"Health professionals treating women with PCOS should be aware that these patients – as well as their family members – are important targets for mental health care." Yet again the idea that preferential screening for something like autism and other labels appears as further clues potentially emerge as to the risk factors for autism. The familial aspect to the Cesta data also provide some ideas for research directions too and I might, speculatively, suggest at least one course of future investigation (see here).


[1] Cesta CE. et al. Polycystic ovary syndrome and psychiatric disorders: Co-morbidity and heritability in a nationwide Swedish cohort. Psychoneuroendocrinology. 2016; 73: 196-203.

[2] Kosidou K. et al. Maternal polycystic ovary syndrome and the risk of autism spectrum disorders in the offspring: a population-based nationwide study in Sweden. Mol Psychiatry. 2015 Dec 8.

---------- Cesta, C., Månsson, M., Palm, C., Lichtenstein, P., Iliadou, A., & Landén, M. (2016). Polycystic ovary syndrome and psychiatric disorders: Co-morbidity and heritability in a nationwide Swedish cohort Psychoneuroendocrinology, 73, 196-203 DOI: 10.1016/j.psyneuen.2016.08.005

Friday, 19 August 2016

Childhood inflammation and hypomanic symptoms in young adulthood?

"Higher levels of systemic inflammatory marker IL-6 in childhood were associated with hypomanic symptoms in young adulthood, suggesting that inflammation may play a role in the pathophysiology of mania."

That was the conclusion reached by Joseph Hayes and colleagues [1] (open-access available here) who drew on data derived from the excellent resource that is ALSPAC ("Charting the health of 14,500 families in the Bristol area to improve the health of future generations"). I'll be talking about other ALSPAC-derived data in upcoming posts too.

Based on a cohort of some 4600 children who provided blood samples (analysable blood samples no less) at aged 9 years old and "who completed the Hypomania Checklist (HCL-32)" at aged 22 years, researchers looked at how blood levels of C-reactive protein (CRP) and IL-6 might link in with later self-reported hypomanic symptoms.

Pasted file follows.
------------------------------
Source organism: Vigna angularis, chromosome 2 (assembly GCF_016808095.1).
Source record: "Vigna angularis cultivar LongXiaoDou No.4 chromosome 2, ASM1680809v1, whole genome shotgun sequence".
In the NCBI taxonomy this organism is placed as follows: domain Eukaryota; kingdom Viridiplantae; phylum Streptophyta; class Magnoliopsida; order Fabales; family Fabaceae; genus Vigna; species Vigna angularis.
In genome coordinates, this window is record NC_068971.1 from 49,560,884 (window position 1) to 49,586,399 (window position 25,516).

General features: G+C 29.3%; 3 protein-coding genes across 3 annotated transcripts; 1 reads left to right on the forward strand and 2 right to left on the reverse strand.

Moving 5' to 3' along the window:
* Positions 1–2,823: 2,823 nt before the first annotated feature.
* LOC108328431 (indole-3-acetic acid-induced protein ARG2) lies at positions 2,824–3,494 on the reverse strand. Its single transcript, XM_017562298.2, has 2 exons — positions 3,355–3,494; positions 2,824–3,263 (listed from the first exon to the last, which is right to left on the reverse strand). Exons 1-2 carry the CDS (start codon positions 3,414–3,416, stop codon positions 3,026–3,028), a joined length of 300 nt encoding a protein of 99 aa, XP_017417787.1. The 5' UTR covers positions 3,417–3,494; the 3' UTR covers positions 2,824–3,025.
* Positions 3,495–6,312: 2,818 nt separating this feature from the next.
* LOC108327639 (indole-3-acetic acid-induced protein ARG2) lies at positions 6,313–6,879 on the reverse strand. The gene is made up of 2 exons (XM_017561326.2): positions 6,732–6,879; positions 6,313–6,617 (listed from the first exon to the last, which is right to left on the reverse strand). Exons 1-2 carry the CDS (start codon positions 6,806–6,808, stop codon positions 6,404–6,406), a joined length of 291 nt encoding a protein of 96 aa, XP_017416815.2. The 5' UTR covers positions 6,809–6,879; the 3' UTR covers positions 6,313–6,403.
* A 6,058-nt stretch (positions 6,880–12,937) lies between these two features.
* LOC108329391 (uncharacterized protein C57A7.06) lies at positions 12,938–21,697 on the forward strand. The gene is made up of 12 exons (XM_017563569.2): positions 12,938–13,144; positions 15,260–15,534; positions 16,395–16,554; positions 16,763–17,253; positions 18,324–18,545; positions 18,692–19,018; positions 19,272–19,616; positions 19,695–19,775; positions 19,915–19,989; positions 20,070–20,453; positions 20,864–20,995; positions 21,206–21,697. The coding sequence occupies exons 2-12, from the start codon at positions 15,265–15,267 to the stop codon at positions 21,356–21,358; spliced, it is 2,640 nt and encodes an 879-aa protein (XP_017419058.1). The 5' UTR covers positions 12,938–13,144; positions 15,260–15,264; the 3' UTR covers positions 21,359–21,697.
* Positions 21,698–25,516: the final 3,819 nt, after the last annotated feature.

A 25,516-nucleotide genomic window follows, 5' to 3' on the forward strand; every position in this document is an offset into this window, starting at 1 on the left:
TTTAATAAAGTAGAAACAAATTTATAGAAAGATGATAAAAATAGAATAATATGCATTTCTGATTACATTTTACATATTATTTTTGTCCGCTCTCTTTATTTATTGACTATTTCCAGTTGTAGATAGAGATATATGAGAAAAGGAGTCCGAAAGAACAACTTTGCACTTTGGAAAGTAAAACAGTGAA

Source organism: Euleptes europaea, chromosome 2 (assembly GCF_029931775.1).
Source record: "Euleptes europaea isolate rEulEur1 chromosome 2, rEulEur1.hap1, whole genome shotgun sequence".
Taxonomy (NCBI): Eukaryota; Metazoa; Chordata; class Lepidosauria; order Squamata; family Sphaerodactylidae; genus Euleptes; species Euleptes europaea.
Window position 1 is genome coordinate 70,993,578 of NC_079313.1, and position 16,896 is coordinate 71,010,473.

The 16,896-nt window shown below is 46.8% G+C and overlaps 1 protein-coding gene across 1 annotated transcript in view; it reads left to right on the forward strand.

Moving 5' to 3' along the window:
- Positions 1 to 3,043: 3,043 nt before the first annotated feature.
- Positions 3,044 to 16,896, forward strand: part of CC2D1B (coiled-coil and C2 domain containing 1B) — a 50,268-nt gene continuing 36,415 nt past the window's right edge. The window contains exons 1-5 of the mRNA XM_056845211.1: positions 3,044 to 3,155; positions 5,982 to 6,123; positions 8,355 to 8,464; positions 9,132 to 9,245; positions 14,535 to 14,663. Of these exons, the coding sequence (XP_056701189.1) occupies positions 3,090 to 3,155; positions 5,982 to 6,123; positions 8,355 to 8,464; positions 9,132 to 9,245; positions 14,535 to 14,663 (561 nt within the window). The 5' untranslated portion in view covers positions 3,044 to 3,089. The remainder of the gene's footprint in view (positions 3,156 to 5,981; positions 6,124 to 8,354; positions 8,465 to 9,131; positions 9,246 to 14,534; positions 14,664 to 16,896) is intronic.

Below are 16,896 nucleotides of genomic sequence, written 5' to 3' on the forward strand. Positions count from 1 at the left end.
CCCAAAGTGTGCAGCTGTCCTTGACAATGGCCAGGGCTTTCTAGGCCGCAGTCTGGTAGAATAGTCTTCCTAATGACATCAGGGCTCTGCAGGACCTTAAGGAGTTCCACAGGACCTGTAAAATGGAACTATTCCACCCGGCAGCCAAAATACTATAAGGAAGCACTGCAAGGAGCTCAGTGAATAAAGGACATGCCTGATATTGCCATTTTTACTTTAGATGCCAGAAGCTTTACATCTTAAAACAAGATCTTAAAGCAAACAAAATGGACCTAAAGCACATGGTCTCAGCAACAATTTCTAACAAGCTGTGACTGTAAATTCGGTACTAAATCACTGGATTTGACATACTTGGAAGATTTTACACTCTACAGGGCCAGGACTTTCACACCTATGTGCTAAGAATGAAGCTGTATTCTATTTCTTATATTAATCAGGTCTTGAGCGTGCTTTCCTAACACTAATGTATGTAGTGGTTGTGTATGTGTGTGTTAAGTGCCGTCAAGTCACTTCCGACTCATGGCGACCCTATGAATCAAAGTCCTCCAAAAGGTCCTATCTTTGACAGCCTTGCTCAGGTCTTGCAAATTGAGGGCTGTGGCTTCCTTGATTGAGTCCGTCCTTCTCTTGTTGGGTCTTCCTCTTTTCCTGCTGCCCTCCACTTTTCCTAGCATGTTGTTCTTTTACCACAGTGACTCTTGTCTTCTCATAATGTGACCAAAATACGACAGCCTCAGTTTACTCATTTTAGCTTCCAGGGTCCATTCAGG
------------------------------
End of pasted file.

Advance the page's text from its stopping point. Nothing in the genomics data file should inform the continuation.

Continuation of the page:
Bearing in mind the focus on "immune activity in healthy individuals" (quite a few participants were excluded from the study as a result of reporting an infection in the week before samples were taken), researchers reported some interesting associations. As per the opening sentence: "Higher IL-6 levels in childhood were associated with adult hypomania features in a dose-response fashion." That being said: "Higher serum IL-6 levels at age 9 years were associated with female sex, non-white British ethnicity, lower SES, higher past psychological and behavioural problems and higher BMI" too. When it comes to BMI (body mass index), the observation that various immune system markers might be elevated is not necessarily a new idea.

Although childhood IL-6 levels were associated with later hypomanic symptoms (even when adjusted for the various potentially confounding variables), blood levels of CRP did not seem to show the same kind of relationship: "There was no evidence of an association between CRP levels and hypomanic symptoms." Similarly, when authors looked at the possibility of an association between the presence of atopic disease and hypomanic symptoms based on the inclusion of a parent-response question when their child participant was 10 years old - "Has a doctor ever actually said that your study child has asthma or eczema?" - the authors reported little indication of any connection.

At least one of the co-authors on the Hayes paper has some prior interest in the possible psychiatric manifestations of childhood inflammation as per other entries on this blog (see here). As much as I am intrigued by this area of research, you don't have to be a rocket scientist to understand the potential flaws in such a study where one or two biological variables are mapped on to a self-report questionnaire quite a few years later potentially excluding a myriad of factors not readily taken into account in a study like this. It would for example, be preferable to have seen multiple measures of CRP and/or IL-6 during childhood (say, every year) to see if any potential association between childhood inflammation and hypomanic symptoms holds. That also only IL-6 seemed to show some sort of connection maybe also implies that the generalised idea that 'inflammation' might tie into later psychiatric symptoms is perhaps a little bit too generalised. I could go on i.e. CRP is not the only pentraxin, IL-6 is not necessarily just a pro-inflammatory cytokine, etc.

In short, some interesting observations and yes "immunological understanding of major mental illness could potentially lead to novel approaches to diagnosis, prevention and treatment" but I think we need a lot more quality data on this topic.